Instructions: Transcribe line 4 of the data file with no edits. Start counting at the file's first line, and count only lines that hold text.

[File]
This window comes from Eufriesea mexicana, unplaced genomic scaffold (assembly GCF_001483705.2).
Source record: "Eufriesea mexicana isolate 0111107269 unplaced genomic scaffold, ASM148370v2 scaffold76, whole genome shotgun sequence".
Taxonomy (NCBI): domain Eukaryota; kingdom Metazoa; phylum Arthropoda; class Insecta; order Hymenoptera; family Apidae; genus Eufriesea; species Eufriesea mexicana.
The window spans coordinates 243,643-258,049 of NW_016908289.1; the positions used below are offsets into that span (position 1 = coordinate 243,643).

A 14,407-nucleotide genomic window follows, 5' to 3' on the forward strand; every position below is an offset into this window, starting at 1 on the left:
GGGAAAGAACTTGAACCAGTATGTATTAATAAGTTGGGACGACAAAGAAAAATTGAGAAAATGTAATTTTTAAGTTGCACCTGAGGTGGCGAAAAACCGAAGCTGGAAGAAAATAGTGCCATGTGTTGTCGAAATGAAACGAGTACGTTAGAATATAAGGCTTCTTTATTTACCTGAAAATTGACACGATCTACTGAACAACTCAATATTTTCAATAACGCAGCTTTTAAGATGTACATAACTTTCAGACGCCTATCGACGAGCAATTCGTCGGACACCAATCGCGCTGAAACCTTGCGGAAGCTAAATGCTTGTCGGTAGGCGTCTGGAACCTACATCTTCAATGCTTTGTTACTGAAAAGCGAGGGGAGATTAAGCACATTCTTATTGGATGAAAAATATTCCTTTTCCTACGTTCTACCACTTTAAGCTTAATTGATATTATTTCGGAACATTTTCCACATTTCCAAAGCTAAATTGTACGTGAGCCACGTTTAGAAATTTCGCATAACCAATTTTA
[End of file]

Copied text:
The window spans coordinates 243,643-258,049 of NW_016908289.1; the positions used below are offsets into that span (position 1 = coordinate 243,643).